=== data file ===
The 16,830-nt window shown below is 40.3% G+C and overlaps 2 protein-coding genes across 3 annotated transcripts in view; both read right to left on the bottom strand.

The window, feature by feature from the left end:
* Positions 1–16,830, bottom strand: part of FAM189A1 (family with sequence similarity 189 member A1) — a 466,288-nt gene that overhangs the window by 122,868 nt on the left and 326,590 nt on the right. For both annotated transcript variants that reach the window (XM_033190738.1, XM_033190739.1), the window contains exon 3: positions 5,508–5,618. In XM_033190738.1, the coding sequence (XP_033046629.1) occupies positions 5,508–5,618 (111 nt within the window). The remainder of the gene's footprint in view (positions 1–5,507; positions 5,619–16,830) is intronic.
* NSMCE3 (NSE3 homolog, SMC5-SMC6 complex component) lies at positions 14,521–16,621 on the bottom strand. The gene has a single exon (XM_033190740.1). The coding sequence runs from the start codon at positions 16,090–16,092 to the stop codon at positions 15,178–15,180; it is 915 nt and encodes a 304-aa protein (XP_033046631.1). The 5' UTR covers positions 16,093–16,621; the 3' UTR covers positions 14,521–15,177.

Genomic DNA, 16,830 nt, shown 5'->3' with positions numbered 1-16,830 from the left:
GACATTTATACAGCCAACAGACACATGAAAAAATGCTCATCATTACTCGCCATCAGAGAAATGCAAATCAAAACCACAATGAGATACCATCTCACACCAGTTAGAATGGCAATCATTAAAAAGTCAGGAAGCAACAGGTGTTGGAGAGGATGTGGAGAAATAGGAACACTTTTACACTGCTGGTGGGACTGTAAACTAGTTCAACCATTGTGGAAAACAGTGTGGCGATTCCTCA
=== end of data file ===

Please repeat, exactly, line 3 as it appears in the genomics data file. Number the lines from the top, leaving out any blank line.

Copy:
* Positions 1–16,830, bottom strand: part of FAM189A1 (family with sequence similarity 189 member A1) — a 466,288-nt gene that overhangs the window by 122,868 nt on the left and 326,590 nt on the right. For both annotated transcript variants that reach the window (XM_033190738.1, XM_033190739.1), the window contains exon 3: positions 5,508–5,618. In XM_033190738.1, the coding sequence (XP_033046629.1) occupies positions 5,508–5,618 (111 nt within the window). The remainder of the gene's footprint in view (positions 1–5,507; positions 5,619–16,830) is intronic.